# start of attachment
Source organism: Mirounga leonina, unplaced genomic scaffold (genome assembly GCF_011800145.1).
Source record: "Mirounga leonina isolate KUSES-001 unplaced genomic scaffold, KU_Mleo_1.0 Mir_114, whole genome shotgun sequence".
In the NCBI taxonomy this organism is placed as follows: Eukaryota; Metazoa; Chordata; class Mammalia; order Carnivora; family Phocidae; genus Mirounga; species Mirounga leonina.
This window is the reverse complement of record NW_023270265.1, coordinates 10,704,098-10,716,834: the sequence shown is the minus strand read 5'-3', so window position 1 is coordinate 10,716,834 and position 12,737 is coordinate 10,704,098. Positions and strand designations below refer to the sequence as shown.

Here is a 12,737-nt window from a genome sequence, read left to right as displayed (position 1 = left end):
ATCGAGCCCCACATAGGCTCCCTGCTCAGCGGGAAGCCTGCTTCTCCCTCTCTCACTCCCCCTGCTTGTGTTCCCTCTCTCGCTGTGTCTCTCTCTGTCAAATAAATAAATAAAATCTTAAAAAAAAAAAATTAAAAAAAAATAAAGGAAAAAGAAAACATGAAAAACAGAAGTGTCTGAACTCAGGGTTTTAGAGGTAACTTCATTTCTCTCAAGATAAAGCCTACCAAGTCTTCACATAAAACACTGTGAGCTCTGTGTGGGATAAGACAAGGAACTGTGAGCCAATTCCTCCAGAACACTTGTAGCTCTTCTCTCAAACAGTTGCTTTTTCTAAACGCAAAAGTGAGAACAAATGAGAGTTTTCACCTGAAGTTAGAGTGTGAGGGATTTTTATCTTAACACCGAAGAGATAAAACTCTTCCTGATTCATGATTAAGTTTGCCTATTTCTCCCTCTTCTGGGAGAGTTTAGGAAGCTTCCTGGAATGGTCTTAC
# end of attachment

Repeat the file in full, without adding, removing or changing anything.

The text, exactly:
Source organism: Mirounga leonina, unplaced genomic scaffold (genome assembly GCF_011800145.1).
Source record: "Mirounga leonina isolate KUSES-001 unplaced genomic scaffold, KU_Mleo_1.0 Mir_114, whole genome shotgun sequence".
In the NCBI taxonomy this organism is placed as follows: Eukaryota; Metazoa; Chordata; class Mammalia; order Carnivora; family Phocidae; genus Mirounga; species Mirounga leonina.
This window is the reverse complement of record NW_023270265.1, coordinates 10,704,098-10,716,834: the sequence shown is the minus strand read 5'-3', so window position 1 is coordinate 10,716,834 and position 12,737 is coordinate 10,704,098. Positions and strand designations below refer to the sequence as shown.

Here is a 12,737-nt window from a genome sequence, read left to right as displayed (position 1 = left end):
ATCGAGCCCCACATAGGCTCCCTGCTCAGCGGGAAGCCTGCTTCTCCCTCTCTCACTCCCCCTGCTTGTGTTCCCTCTCTCGCTGTGTCTCTCTCTGTCAAATAAATAAATAAAATCTTAAAAAAAAAAAATTAAAAAAAAATAAAGGAAAAAGAAAACATGAAAAACAGAAGTGTCTGAACTCAGGGTTTTAGAGGTAACTTCATTTCTCTCAAGATAAAGCCTACCAAGTCTTCACATAAAACACTGTGAGCTCTGTGTGGGATAAGACAAGGAACTGTGAGCCAATTCCTCCAGAACACTTGTAGCTCTTCTCTCAAACAGTTGCTTTTTCTAAACGCAAAAGTGAGAACAAATGAGAGTTTTCACCTGAAGTTAGAGTGTGAGGGATTTTTATCTTAACACCGAAGAGATAAAACTCTTCCTGATTCATGATTAAGTTTGCCTATTTCTCCCTCTTCTGGGAGAGTTTAGGAAGCTTCCTGGAATGGTCTTAC